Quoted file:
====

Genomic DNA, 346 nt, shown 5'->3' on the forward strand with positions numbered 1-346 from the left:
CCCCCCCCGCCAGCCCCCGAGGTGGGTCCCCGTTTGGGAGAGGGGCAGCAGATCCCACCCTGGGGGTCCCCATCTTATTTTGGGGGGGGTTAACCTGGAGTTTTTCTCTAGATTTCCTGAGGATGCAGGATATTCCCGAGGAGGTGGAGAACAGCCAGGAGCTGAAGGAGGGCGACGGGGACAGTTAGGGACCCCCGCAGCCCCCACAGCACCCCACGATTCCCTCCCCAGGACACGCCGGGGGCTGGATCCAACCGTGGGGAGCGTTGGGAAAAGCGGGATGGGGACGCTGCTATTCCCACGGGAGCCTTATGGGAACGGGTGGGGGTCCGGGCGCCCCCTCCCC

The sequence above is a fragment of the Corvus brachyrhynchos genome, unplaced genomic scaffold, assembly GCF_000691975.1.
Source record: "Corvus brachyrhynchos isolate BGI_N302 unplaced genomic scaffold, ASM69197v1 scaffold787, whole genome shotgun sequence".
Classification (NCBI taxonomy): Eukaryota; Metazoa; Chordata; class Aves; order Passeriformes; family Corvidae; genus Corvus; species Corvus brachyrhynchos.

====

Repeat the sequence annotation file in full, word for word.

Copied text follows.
Genomic DNA, 346 nt, shown 5'->3' on the forward strand with positions numbered 1-346 from the left:
CCCCCCCCGCCAGCCCCCGAGGTGGGTCCCCGTTTGGGAGAGGGGCAGCAGATCCCACCCTGGGGGTCCCCATCTTATTTTGGGGGGGGTTAACCTGGAGTTTTTCTCTAGATTTCCTGAGGATGCAGGATATTCCCGAGGAGGTGGAGAACAGCCAGGAGCTGAAGGAGGGCGACGGGGACAGTTAGGGACCCCCGCAGCCCCCACAGCACCCCACGATTCCCTCCCCAGGACACGCCGGGGGCTGGATCCAACCGTGGGGAGCGTTGGGAAAAGCGGGATGGGGACGCTGCTATTCCCACGGGAGCCTTATGGGAACGGGTGGGGGTCCGGGCGCCCCCTCCCC

The sequence above is a fragment of the Corvus brachyrhynchos genome, unplaced genomic scaffold, assembly GCF_000691975.1.
Source record: "Corvus brachyrhynchos isolate BGI_N302 unplaced genomic scaffold, ASM69197v1 scaffold787, whole genome shotgun sequence".
Classification (NCBI taxonomy): Eukaryota; Metazoa; Chordata; class Aves; order Passeriformes; family Corvidae; genus Corvus; species Corvus brachyrhynchos.